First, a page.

This is the output from ls -all command :

-rwxr----- 1 subhrcho dba  3600 Nov 13 17:26 jdev
-rw-r----- 1 subhrcho dba  1566 Nov 13 17:26 jdev-Darwin.conf
-rw-r----- 1 subhrcho dba   347 Mar  6  2009 jdev-debug.boot
-rw-r----- 1 subhrcho dba   821 Nov 13 17:26 jdev-logging-debug.conf
-rw-r----- 1 subhrcho dba   584 Nov 13 17:26 jdev-logging.conf
-rw-r----- 1 subhrcho dba  4717 Jul 31 16:09 jdev.boot
-rw-r----- 1 subhrcho dba 12877 Nov 13 17:26 jdev.common
-rw-r----- 1 subhrcho dba  5047 Dec  6 01:43 jdev.conf
-rwxr-x--- 1 subhrcho dba 28160 Nov 13 16:28 jdev.exe
-rwxr-x--- 1 subhrcho dba 28672 Nov 13 16:28 jdev64.exe
-rwxr-x--- 1 subhrcho dba 28672 Nov 13 16:28 jdev64W.exe
-rwxr-x--- 1 subhrcho dba 28160 Nov 13 16:28 jdevW.exe

Now when I just run jdev it runs a different version of Oracle JDveloper than when I run it as ./jdev..Why is it so ?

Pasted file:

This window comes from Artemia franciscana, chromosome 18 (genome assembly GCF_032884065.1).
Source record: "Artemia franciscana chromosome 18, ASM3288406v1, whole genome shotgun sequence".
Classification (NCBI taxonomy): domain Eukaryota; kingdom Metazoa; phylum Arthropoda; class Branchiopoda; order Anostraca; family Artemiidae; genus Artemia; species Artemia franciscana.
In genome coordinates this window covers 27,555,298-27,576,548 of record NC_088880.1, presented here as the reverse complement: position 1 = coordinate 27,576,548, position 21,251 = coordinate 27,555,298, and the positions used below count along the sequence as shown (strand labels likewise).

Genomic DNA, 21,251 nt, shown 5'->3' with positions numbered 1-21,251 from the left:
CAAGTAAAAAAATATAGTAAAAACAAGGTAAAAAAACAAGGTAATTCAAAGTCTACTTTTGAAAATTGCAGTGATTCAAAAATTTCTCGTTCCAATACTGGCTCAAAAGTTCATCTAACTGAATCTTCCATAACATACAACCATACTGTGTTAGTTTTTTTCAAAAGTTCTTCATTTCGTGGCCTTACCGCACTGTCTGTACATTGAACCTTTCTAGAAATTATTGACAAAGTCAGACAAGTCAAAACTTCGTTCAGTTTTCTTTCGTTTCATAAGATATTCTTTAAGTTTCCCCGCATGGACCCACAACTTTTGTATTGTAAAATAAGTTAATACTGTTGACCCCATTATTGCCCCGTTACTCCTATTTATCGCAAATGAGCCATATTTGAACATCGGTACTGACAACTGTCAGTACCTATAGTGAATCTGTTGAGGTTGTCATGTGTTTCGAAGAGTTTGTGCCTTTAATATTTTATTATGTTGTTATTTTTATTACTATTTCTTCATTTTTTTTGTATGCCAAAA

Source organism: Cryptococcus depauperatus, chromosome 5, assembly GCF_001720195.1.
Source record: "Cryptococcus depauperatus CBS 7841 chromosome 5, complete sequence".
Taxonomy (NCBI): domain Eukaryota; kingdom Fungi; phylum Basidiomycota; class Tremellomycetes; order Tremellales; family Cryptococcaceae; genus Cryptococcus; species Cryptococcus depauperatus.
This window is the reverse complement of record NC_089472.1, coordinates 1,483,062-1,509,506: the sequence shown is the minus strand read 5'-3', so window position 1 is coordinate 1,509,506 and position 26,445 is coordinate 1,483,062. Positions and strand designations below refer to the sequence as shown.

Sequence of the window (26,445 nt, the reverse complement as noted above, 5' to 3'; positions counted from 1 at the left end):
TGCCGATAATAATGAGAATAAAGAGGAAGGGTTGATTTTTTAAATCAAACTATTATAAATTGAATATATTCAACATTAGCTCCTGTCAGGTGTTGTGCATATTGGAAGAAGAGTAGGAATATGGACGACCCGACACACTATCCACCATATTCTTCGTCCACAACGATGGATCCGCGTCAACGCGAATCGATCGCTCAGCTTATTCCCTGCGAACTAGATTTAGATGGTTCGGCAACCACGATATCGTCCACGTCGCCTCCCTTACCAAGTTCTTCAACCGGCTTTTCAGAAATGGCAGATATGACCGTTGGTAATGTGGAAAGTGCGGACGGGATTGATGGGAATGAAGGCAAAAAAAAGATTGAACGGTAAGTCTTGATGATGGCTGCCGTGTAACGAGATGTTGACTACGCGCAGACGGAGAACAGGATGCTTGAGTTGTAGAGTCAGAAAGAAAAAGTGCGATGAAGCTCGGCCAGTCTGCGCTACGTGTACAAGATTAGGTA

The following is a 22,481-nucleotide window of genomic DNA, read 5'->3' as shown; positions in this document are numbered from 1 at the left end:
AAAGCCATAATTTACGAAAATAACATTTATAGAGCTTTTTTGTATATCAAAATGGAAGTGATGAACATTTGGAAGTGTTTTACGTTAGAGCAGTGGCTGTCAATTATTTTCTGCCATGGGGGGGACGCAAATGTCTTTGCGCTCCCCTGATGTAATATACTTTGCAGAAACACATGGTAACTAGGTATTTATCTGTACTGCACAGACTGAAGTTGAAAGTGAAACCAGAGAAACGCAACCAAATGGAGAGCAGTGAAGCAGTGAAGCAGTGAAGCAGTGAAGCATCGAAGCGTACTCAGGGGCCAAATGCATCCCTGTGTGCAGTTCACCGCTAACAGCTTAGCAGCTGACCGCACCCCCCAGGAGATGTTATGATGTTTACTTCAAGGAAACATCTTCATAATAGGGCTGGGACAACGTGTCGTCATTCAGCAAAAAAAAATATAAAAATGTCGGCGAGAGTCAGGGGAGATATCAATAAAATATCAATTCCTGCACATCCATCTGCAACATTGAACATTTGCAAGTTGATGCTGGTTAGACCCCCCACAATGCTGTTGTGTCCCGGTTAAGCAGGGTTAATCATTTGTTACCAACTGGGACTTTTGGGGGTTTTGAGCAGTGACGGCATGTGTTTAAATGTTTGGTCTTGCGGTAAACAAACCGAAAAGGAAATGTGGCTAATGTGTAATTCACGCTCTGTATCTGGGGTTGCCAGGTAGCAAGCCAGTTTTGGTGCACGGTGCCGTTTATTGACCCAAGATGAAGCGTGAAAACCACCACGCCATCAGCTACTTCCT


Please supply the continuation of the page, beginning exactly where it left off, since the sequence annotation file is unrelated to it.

When you run an executable file ( or rather in unix/linux world - a file with executable rights/flag on) like so :

$ ./jdev

you then mark with . that you want to run a file inside your working directory (directory that you are currently in) that is named jdev and has executable rights for the user that is launching it (you have to note that it can still be a link to other file, you can check that by typing ls -l jdev in the terminal)

( see file permissions in linux/unix )

When you run it as

$ jdev

then most likely there is jdev installed somewhere on the system and you have it in $PATH ( e.g. /usr/bin/ or /bin/ or /usr/local/bin/ )

As peterph stated : you can use which to to point the executable that is being launched with particular command, e.g.:

$ which find
  • 1
    Also not that the which utility can tell you what executable will be used if no path is given. – peterph Jan 22 '13 at 9:29
  • @peterph Edited my answer. – Patryk Jan 22 '13 at 9:43
  • 7
    It's much better to use type to check what is launched by particular command. Cause which will show you just a binary somewhere in the $PATH, however it may be aliased to absolutely another binary. – rush Jan 22 '13 at 9:44